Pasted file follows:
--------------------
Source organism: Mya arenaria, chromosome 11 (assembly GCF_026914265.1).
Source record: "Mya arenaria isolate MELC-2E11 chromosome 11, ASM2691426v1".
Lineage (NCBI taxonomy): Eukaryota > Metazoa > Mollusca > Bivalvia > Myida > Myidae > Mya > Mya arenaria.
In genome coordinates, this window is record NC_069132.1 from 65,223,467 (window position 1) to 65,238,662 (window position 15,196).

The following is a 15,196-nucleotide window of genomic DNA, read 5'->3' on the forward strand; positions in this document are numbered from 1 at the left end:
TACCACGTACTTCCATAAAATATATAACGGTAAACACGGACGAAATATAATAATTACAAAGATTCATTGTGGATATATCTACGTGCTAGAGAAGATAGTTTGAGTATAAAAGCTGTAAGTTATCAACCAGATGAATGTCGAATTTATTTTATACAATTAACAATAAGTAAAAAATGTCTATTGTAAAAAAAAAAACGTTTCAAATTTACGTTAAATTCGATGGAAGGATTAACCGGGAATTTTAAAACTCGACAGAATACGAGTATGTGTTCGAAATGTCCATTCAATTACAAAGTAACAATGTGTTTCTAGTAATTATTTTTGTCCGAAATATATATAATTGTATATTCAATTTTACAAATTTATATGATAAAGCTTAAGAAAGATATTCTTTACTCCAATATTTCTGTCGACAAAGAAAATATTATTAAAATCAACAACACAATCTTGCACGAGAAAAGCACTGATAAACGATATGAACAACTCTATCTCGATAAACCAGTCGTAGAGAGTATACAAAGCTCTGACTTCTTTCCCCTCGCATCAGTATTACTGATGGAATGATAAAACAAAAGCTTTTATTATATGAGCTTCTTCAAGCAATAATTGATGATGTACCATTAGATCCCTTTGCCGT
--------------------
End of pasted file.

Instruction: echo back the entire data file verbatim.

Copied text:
Source organism: Mya arenaria, chromosome 11 (assembly GCF_026914265.1).
Source record: "Mya arenaria isolate MELC-2E11 chromosome 11, ASM2691426v1".
Lineage (NCBI taxonomy): Eukaryota > Metazoa > Mollusca > Bivalvia > Myida > Myidae > Mya > Mya arenaria.
In genome coordinates, this window is record NC_069132.1 from 65,223,467 (window position 1) to 65,238,662 (window position 15,196).

The following is a 15,196-nucleotide window of genomic DNA, read 5'->3' on the forward strand; positions in this document are numbered from 1 at the left end:
TACCACGTACTTCCATAAAATATATAACGGTAAACACGGACGAAATATAATAATTACAAAGATTCATTGTGGATATATCTACGTGCTAGAGAAGATAGTTTGAGTATAAAAGCTGTAAGTTATCAACCAGATGAATGTCGAATTTATTTTATACAATTAACAATAAGTAAAAAATGTCTATTGTAAAAAAAAAAACGTTTCAAATTTACGTTAAATTCGATGGAAGGATTAACCGGGAATTTTAAAACTCGACAGAATACGAGTATGTGTTCGAAATGTCCATTCAATTACAAAGTAACAATGTGTTTCTAGTAATTATTTTTGTCCGAAATATATATAATTGTATATTCAATTTTACAAATTTATATGATAAAGCTTAAGAAAGATATTCTTTACTCCAATATTTCTGTCGACAAAGAAAATATTATTAAAATCAACAACACAATCTTGCACGAGAAAAGCACTGATAAACGATATGAACAACTCTATCTCGATAAACCAGTCGTAGAGAGTATACAAAGCTCTGACTTCTTTCCCCTCGCATCAGTATTACTGATGGAATGATAAAACAAAAGCTTTTATTATATGAGCTTCTTCAAGCAATAATTGATGATGTACCATTAGATCCCTTTGCCGT